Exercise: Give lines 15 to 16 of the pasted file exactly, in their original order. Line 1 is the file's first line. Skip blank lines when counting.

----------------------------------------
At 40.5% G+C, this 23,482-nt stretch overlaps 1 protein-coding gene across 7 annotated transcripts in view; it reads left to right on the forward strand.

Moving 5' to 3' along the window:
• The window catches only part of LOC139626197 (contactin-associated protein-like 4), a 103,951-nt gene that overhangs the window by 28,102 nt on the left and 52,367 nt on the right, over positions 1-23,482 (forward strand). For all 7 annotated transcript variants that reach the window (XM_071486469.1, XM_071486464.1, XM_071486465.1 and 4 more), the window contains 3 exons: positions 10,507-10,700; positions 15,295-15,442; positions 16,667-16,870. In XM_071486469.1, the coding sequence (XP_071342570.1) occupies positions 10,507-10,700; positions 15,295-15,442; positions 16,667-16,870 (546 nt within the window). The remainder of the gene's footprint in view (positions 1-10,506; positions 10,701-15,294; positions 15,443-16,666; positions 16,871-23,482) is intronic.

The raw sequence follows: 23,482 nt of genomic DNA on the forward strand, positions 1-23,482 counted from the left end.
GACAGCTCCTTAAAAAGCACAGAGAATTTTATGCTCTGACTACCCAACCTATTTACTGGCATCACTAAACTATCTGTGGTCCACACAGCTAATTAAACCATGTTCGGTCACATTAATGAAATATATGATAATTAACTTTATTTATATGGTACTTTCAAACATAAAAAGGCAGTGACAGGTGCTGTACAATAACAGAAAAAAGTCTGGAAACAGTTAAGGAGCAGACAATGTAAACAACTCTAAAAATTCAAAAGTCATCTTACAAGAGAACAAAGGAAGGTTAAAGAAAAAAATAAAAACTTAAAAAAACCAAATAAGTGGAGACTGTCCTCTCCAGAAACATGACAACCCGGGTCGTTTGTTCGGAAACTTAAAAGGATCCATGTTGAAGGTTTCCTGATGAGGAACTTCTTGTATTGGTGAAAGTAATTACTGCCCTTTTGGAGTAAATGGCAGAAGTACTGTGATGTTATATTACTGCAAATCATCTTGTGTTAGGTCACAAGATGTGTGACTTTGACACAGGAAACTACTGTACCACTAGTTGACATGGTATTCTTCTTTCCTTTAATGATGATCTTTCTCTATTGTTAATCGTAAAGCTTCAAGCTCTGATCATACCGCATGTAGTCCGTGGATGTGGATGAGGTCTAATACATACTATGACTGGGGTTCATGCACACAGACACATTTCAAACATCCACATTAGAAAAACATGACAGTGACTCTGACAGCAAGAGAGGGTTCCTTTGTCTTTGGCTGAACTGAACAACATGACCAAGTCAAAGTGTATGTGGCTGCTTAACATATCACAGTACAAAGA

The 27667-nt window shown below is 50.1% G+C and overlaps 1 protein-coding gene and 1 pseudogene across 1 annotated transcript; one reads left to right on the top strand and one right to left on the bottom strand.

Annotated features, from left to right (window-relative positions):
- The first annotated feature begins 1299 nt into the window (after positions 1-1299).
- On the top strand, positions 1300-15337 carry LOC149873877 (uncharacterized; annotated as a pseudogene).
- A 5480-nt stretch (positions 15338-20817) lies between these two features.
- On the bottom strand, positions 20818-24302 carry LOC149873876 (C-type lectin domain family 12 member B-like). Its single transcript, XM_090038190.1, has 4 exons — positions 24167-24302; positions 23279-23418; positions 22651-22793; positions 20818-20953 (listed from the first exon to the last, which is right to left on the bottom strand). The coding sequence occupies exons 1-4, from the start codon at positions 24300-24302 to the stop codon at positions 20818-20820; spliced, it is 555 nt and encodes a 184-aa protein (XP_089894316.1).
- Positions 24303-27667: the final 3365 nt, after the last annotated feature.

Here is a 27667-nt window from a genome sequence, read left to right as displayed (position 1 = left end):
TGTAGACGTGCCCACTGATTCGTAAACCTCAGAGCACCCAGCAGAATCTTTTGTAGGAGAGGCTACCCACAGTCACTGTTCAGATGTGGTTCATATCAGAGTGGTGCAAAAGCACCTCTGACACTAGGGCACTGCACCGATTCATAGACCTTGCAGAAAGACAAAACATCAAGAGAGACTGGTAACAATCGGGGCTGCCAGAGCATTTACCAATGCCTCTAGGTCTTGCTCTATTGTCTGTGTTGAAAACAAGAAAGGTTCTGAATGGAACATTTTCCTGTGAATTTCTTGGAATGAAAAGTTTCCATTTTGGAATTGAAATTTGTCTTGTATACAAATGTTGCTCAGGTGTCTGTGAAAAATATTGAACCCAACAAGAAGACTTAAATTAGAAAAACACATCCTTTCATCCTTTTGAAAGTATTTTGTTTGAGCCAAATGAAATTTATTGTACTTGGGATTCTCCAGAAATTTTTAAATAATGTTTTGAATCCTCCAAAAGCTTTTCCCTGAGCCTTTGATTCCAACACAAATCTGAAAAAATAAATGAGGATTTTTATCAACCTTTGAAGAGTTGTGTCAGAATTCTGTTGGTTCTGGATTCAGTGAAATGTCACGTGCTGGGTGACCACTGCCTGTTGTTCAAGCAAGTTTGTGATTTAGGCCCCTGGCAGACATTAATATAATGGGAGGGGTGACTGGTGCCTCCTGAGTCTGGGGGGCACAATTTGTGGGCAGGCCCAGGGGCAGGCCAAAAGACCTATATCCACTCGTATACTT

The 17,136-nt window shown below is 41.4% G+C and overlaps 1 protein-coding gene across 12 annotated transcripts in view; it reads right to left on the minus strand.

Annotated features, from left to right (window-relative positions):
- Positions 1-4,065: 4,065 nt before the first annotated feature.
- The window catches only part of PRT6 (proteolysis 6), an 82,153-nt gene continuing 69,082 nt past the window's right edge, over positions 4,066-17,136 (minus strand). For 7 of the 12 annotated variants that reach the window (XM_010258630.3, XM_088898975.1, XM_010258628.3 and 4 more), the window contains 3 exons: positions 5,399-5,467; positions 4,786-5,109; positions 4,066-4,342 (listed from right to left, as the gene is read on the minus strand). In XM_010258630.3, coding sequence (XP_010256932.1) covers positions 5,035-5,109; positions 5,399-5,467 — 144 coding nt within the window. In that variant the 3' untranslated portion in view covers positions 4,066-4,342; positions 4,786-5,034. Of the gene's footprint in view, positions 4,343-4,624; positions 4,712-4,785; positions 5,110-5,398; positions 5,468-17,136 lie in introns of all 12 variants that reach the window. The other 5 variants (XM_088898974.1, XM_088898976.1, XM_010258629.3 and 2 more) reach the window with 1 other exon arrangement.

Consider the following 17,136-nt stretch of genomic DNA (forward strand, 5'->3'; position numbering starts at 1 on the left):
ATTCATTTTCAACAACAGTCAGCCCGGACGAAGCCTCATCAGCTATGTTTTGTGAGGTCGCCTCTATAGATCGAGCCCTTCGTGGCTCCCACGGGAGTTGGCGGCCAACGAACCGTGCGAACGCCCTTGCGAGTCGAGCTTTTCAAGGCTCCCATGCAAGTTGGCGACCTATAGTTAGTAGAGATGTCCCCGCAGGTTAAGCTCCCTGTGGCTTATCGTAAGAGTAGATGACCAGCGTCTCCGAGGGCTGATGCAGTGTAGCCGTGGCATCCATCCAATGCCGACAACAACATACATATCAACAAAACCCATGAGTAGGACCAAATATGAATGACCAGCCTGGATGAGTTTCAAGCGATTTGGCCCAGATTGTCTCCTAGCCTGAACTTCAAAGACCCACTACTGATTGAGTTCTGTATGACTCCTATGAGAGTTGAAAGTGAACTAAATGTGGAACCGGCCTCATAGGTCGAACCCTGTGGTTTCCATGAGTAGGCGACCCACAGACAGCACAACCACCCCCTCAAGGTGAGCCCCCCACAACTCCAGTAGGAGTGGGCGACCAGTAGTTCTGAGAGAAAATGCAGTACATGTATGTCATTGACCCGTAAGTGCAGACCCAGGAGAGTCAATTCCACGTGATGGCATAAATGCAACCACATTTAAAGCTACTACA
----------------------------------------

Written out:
The 17,136-nt window shown below is 41.4% G+C and overlaps 1 protein-coding gene across 12 annotated transcripts in view; it reads right to left on the minus strand.

Annotated features, from left to right (window-relative positions):